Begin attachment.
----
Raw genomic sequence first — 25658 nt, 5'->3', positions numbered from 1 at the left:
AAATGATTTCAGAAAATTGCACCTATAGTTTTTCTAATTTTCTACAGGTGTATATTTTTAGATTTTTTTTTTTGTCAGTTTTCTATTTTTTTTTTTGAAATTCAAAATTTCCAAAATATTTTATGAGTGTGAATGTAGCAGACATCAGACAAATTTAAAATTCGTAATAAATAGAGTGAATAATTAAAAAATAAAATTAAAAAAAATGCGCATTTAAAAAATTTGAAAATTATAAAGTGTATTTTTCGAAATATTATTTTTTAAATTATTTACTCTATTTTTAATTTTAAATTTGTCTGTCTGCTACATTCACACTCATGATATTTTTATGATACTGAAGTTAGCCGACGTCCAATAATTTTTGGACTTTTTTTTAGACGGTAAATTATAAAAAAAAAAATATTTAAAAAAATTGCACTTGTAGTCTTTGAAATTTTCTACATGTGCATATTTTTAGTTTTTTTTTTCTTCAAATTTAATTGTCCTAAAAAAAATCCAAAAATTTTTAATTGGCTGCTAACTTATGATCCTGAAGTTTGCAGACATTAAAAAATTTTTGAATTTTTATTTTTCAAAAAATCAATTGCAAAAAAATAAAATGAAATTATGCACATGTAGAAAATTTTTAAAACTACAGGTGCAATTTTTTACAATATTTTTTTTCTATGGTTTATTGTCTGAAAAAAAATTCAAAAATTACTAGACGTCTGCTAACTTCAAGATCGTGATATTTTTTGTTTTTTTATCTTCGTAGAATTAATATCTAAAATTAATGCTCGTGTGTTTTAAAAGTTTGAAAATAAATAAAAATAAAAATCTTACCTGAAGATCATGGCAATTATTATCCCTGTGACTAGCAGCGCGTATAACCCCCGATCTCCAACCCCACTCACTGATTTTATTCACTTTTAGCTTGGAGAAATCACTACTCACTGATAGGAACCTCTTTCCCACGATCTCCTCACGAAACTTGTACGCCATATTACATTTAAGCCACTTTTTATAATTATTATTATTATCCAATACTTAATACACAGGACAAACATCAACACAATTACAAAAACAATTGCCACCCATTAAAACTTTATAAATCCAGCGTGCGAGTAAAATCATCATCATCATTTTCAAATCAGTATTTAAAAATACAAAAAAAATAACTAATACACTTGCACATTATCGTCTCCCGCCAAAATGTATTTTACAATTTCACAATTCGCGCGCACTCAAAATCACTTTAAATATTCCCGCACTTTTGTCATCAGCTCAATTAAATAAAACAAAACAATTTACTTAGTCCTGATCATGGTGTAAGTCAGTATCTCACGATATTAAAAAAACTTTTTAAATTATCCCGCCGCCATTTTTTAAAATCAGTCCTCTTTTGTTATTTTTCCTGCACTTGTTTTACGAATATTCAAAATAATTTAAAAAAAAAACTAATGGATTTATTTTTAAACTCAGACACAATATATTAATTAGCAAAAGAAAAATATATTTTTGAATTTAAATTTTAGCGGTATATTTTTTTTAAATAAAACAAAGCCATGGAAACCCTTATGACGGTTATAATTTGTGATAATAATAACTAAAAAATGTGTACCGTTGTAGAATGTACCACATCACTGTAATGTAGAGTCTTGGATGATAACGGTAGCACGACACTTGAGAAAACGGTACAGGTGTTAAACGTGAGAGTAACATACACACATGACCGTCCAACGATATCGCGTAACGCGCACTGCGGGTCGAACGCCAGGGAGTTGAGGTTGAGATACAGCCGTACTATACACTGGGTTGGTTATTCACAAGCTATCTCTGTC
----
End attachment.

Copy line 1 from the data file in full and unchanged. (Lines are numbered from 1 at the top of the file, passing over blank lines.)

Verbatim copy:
Raw genomic sequence first — 25658 nt, 5'->3', positions numbered from 1 at the left: